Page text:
It’s not that you get blasé about these interactions as a writer, it’s just that the job isn’t made for being a fan. There’s professional objectivity to maintain and following the story is a necessarily agnostic business. You might enjoy the company of certain players or coaches, might even enjoy the run a local team goes on when it makes for a good sustained storyline, but the sheer abandonment of entrusting your heart and your passions to the relative strangers on the field is for others. Where the fan sees a thrilling multi-goal climax to a game as a life affirming/destroying maelstrom of emotions, the writer takes a perverse pride in being annoyed at having to rewrite their whole story to file on the whistle. We witness great games, and write the first drafts of the folk history of those games, but we’re at a curious remove from the emotions that gives those games meaning for other witnesses.

…and then, in a nondescript training game on my first day of work, it happens. Basti switches the ball outside, and I notice Jorge Corrales setting off on a sprint up the wing. “Get up, Jorge!” yells an unseen member of the coaching staff, and Corrales is off into space, and…I’m feeling absurd, but I know this game, and I know its rhythms and I know how I respond to seeing a chance even if I’m watching a pickup game in the park. My heart is beating a little quicker, and now he’s crossing and my back tenses, and before I can stop myself I’ve given a little involuntary header movement, like my mime on the sidelines can somehow alert the attacker to finish.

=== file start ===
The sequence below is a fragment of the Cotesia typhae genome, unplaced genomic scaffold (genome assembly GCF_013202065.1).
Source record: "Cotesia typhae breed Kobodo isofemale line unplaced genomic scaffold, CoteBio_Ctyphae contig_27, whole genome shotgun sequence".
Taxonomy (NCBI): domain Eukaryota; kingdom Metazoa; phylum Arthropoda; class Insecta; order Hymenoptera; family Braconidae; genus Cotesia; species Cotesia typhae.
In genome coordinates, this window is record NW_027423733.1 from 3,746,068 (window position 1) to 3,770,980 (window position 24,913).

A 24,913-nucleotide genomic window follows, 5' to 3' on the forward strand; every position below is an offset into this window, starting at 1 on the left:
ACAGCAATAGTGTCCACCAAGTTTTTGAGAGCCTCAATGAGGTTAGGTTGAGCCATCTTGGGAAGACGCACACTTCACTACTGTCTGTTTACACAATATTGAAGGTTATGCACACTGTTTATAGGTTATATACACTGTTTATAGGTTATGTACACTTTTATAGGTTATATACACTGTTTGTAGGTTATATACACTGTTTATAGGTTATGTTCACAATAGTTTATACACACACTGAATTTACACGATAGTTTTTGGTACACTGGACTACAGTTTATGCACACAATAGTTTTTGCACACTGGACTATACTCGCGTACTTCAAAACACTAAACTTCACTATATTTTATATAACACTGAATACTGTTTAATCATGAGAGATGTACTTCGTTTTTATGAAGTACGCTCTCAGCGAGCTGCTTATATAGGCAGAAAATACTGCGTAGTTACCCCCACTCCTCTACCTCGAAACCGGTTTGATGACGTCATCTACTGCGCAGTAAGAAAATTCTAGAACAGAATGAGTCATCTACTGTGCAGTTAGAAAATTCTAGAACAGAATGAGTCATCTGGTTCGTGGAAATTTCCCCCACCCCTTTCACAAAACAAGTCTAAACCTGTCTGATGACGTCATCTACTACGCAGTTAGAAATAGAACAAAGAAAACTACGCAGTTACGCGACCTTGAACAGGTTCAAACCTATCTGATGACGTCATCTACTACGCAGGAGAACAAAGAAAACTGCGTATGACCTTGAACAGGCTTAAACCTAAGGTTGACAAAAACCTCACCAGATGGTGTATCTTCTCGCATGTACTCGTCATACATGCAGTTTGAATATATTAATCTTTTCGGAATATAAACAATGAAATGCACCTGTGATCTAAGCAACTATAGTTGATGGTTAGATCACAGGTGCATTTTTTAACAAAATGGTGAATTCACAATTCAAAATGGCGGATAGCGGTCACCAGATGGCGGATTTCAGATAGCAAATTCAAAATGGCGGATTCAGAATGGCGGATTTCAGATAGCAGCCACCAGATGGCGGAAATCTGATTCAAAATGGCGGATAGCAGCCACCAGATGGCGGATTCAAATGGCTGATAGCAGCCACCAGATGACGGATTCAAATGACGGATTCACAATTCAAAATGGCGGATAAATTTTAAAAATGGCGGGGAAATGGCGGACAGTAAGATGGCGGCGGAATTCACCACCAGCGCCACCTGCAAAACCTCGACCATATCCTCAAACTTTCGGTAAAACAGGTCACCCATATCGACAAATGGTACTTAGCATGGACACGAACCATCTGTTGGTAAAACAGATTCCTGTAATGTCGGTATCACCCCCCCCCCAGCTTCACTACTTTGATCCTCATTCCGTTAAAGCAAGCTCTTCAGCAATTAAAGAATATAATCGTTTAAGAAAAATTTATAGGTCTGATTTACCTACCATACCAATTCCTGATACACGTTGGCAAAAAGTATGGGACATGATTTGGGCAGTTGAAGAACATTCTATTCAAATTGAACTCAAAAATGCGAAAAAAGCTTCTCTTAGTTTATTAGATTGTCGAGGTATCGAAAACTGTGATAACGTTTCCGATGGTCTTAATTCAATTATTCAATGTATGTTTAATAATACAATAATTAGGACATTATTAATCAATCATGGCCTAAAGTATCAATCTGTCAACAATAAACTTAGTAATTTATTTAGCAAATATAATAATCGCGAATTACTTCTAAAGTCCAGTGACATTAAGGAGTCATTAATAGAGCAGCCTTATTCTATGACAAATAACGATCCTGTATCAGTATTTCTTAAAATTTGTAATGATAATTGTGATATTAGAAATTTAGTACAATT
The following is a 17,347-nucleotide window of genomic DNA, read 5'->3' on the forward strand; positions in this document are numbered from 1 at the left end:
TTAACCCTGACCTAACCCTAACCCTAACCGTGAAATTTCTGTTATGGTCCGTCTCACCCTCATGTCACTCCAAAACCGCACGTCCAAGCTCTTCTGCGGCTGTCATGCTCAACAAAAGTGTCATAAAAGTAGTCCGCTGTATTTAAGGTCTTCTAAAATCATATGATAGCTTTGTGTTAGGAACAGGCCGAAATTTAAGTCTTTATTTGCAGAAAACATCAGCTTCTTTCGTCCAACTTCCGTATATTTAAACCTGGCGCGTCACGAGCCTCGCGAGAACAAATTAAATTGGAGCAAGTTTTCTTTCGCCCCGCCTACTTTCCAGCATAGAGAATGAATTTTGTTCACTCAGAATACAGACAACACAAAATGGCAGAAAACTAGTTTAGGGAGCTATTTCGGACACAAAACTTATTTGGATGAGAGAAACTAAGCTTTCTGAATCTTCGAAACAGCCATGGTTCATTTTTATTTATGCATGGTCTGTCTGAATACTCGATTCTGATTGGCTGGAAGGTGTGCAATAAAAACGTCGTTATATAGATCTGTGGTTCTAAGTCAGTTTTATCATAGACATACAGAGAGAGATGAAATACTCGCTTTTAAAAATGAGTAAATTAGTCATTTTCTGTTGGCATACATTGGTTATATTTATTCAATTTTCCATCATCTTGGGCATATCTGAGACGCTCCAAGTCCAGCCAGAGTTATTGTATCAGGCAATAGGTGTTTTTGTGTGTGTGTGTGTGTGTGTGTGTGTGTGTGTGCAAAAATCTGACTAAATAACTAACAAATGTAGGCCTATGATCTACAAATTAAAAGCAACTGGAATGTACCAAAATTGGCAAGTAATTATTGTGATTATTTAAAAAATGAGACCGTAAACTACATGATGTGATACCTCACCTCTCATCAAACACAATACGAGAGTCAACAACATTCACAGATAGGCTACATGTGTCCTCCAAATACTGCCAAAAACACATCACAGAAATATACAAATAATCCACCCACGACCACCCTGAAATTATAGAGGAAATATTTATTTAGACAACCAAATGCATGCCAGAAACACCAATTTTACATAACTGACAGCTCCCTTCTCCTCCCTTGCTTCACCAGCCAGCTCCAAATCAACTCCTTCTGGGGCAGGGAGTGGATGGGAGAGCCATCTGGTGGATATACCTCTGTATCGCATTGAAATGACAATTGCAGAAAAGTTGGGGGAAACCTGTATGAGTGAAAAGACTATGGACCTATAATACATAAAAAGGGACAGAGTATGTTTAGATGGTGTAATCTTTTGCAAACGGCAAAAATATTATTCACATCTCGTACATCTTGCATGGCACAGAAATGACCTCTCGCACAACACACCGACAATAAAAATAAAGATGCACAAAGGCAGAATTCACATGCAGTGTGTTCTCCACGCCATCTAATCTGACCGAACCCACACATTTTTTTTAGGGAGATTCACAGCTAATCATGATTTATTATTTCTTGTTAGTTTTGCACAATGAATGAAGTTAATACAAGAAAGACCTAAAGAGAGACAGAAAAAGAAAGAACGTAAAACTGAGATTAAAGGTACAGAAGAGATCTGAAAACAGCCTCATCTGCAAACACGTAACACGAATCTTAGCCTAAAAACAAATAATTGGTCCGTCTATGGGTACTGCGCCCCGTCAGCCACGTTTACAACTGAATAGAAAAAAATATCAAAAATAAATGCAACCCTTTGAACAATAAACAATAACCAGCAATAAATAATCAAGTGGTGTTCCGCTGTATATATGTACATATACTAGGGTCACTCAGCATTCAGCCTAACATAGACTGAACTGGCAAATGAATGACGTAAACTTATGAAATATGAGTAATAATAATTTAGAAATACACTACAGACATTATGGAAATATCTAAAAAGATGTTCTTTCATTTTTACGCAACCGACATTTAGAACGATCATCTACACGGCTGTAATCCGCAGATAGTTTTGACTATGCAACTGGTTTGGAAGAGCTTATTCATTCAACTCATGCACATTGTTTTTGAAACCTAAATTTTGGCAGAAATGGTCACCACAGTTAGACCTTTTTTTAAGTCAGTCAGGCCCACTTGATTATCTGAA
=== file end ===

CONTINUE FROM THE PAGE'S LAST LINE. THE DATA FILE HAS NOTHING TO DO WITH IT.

He does. I don’t see who, because I’ve turned away a little embarrassed in case someone noticed me caring like that. But I do. Already. Because I’m a fan, and I’ve missed being a fan. I’ve missed being implicated in the fortunes of a team, and I know that so much of the joy of watching this sport is that mix of helplessness and superstitious belief that your presence actually matters, actually activates something. And in that instance I know I’m going to care about these players and this team in a way that I have missed.

After the USA missed out on World Cup qualification, I found myself asking myself a lot of variations on my then ESPN colleague Taylor Twellman’s infamous cry of “What are we doing!? What. Are. We. Doing!?” And as I covered the fallout from that event, and wrote about those attempting to answer similar questions, and as the media I worked for fell under some of that same scrutiny, I felt that the query grew more — and not less — urgent. I felt that a moment in American soccer history was passing — an evangelical period when players, administrators, fans and yes, the media, were engaged in a sometimes unspoken pact to “grow the game”, and that the game, whatever it was now, no longer needed its hand held in the same way.

I knew I still wanted to tell stories, but the critical stories that will be necessary in our future would need to stand among the stories we tell ourselves to keep going, to inspire ourselves, to remind ourselves why we build. And in Chicago, the first, best expansion team, in the city that anchors the center of the country, with grit, heart, kindness and more than a little swagger, you couldn’t hope for a better inspiration.

I can picture my former editors wincing: “Tone it down, Graham. Focus on the facts.” They’re right, of course. Those are important guidelines for journalists. And in future columns you’ll hear more from other voices and less from mine.

But you need to know who’s speaking to them, and the fact is I’m a fan. I want to stand here.